Digeorge Syndrome
Dr. Ira Shah
Consultant Pediatrician, Nanavati Hospital and B.J.Wadia Hospital for Children, Mumbai India
First Created: 02/05/2001  Last Updated: 02/05/2001

Patient Education

What is DiGeorge syndrome?

DiGeorge syndrome is a genetic disorder due to deletion in Chromosome 22 This leads to abnormal and poor development of the parathyroid gland, thymus, and heart.

What are the symptoms of DiGeorge syndrome?

Due to abnormalities in the parathyroid gland, thymus gland, and heart, patients have clinical presentations due to the improper functioning of these organs. In addition, patients may have unique facial features in form of underdeveloped chin, heavy eyelids, defective ear lobes, and cleft palate. Poor functioning of the parathyroid gland can lead to a condition called hypoparathyroidism which leads to low blood calcium levels which can lead to fits/seizures. Heart defects in form of aortic valve abnormalities are commonly seen. Due to the abnormality of the thymus gland, the T-lymphocyte production is poor (thymus produces T-lymphocytes. See primary immunodeficiency) and patients are more prone to viral, fungal, and bacterial infections.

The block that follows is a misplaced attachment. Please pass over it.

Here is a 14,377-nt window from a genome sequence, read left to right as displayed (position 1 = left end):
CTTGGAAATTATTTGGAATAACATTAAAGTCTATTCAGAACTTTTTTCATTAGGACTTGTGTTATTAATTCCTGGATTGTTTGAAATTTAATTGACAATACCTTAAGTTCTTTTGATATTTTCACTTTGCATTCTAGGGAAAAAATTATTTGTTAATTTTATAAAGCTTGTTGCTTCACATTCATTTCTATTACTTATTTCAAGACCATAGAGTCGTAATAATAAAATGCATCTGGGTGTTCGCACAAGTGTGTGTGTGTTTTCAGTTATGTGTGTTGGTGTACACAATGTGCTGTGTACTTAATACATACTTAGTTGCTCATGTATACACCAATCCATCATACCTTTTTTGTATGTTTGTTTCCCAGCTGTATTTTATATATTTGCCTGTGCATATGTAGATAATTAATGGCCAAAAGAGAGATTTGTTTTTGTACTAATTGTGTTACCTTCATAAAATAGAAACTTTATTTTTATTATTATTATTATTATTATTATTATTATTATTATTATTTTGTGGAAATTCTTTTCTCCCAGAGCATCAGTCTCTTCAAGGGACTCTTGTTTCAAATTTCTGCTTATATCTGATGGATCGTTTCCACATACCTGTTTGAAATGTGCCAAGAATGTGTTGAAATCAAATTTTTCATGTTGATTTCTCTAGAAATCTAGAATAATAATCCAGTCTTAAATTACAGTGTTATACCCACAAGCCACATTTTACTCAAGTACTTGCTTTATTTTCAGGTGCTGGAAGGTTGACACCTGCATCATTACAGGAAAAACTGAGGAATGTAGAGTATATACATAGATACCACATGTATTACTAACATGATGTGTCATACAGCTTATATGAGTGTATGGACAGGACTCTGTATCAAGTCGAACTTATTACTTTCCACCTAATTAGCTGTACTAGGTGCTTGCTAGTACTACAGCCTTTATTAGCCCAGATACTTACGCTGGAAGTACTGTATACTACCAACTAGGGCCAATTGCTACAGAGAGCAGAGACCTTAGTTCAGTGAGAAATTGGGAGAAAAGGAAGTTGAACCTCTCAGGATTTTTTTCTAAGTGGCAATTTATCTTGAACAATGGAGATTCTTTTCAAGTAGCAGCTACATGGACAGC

Patients with DiGeorge syndrome may not have abnormalities of all the above organs and thus clinical features and symptoms may greatly vary from patient to patient.

How is the diagnosis of DiGeorge syndrome made?

Based on various clinical features, a diagnosis of DiGeorge syndrome is suspected. However, most commonly children are identified due to characteristic facial features, low blood calcium, heart defects, and a decrease in T-lymphocyte number and function. A genetic test in form of FISH (Fluorescent In situ Hybridization) helps to detect the deletion in Chromosome 22.

What is the treatment of DiGeorge syndrome?

Treatment of DiGeorge syndrome consists of correcting various complications arising due to organs involved. Calcium and vitamin D (1,25 dihydroxy vitamin D3) supplements are required to correct low calcium. The heart defect requires medications to improve heart functions and surgery to correct the defect. Patients with recurrent infections due to poor T-lymphocytes may require bone marrow transplantation or thymus transplant which is very rare as in most children with DiGeorge syndrome, the small amount of thymus provides adequate T-lymphocyte function. Rarely children may require immunoglobulin replacement therapy.


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